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10 trends

As patients take on increasing responsibility for choosing and paying for healthcare treatments they expect to be taken seriously as a key decision maker in the treatment process. In response, industry stakeholders including biopharma companies, payers, providers and regulators are implementing patient centric initiatives to engage and accommodate their needs.

Pfizer for example, has used patient centric approaches to recruit for a sickle cell disease clinical trial, partnering with a health care ethnography firm to ‘shadow’ sickle cell patients in order to gather real-life insights. Among payers, United Healthcare announced in February 2015 that more than 11 million people were being cared for by providers paid based on quality and health outcomes. And Humana plans to launch a real-time prescription drug benefit service giving physicians access to patients’ drug coverage during an office visit.

Providers are also increasingly operating their practices as patient-centered medical homes, and looking for new patient centric strategies to drive improvements in outcomes. A recent study for example, found that providing cash incentives to both doctors and patients to lower patients’ cholesterol levels led to modest improvements. The study involved primary care providers (PCPs) working in a Pioneer Accountable Care Organization with a compensation model in which a large percentage of PCP salary is based on quality performance. The authors concluded that ‘most PCPs saw patient behavior as a major obstacle to improving quality and many were frustrated that patient behaviors affected their compensation.’ There is also a trend for hospitals to set up patient advisory councils to work on projects and policies along with hospital staff.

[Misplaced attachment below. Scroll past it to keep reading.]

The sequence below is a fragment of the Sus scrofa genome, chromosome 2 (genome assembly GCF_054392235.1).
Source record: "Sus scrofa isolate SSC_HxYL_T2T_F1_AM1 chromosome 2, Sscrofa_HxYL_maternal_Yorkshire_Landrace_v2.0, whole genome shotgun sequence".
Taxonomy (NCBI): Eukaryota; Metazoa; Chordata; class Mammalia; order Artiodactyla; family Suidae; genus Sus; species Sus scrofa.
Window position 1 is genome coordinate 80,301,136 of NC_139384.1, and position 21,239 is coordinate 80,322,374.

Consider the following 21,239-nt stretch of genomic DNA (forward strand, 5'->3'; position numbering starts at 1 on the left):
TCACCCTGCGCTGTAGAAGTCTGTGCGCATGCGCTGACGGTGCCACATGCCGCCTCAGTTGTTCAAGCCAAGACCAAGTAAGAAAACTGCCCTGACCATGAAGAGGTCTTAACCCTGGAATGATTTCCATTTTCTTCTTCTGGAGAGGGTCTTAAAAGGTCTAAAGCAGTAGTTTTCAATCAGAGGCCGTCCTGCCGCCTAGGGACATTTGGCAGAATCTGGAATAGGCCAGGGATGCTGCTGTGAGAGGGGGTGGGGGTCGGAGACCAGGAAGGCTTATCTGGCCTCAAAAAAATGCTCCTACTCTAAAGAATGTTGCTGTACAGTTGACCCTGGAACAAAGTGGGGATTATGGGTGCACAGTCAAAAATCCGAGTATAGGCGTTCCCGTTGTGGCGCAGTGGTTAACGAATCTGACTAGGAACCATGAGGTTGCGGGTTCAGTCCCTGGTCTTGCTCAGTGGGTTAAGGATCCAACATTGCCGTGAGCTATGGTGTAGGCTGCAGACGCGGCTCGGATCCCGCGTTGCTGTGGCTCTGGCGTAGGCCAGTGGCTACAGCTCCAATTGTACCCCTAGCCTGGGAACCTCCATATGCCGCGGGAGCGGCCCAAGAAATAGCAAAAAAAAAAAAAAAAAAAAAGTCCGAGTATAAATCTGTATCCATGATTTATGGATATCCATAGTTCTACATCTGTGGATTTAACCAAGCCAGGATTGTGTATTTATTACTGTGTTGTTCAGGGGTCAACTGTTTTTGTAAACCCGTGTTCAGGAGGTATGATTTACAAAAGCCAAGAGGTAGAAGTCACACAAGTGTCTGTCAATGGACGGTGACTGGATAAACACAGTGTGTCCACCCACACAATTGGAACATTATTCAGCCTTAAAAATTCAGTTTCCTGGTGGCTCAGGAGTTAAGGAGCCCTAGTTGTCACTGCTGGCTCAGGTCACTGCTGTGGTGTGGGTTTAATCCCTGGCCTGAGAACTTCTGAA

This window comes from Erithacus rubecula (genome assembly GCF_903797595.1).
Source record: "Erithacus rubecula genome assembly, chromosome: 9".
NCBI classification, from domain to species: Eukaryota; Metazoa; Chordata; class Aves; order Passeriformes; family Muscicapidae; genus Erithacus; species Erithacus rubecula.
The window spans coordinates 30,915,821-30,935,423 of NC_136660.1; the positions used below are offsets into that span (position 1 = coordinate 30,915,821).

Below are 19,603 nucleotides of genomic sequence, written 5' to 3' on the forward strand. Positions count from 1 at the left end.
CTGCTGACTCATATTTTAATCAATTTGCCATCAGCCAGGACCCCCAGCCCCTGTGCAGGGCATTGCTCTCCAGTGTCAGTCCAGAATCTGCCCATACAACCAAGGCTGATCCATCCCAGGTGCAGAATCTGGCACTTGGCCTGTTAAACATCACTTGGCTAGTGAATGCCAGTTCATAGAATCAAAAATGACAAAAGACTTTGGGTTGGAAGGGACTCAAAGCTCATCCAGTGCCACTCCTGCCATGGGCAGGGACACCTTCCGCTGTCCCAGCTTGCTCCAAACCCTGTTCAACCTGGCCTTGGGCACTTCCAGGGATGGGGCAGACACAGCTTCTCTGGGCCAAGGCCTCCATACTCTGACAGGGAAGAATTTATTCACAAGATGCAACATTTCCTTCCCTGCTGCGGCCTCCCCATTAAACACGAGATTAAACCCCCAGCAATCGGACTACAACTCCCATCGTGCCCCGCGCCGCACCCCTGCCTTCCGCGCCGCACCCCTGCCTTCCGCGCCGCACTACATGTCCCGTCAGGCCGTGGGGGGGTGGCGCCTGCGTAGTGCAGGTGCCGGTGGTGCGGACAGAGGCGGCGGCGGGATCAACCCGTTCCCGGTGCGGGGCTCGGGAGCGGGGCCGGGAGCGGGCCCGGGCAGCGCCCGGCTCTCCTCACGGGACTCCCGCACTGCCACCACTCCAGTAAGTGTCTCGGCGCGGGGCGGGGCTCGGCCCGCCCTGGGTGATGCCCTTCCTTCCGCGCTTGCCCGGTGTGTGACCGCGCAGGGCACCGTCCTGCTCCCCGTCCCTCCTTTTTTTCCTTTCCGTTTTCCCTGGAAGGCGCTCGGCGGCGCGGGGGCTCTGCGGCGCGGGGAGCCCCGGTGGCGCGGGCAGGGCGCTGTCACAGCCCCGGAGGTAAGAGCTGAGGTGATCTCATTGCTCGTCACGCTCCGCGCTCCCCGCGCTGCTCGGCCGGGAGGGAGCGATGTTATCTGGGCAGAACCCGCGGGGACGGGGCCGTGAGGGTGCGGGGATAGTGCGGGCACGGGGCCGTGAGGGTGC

In the regulatory space, the FDA's device arm, the Center for Devices and Radiological Health (CDRH), announced in September 2015 that it was launching a Patient Engagement Advisory Committee to provide perspective on topics such as patient preferences, risk-benefit determinations and device labeling. Meanwhile the ACA-formed Patient-Centered Outcomes Research Institute (PCORI) recently formed a network of researchers, PCORnet, to incorporate the patient perspective. PCORI has also funded 468 studies, and in October 2015 launched phase two of a program to create research networks covering specific diseases and involving millions of patients.

Patient advocacy groups are accelerating and amplifying these initiatives, with many providing direct input into trial design. A conference focused on ‘the trials we want’ held in 2014 in Brussels, brought together melanoma patients from 11 EU countries to discuss with clinicians, industry, regulators and the Centre for the Advancement of Sustainable Medical Innovation (CASMI) ‘how to explore innovative trial concepts such as adaptive licensing to ensure that clinical trials fulfill patients' needs.’ On December 4, the Boston Globe reported that hundreds of parents with children who have spinal muscular atrophy have created a ‘new grass-roots organization called Families for Acceleration of SMA Treatments’ to encourage drug makers and regulators to deliver treatments to patients more rapidly.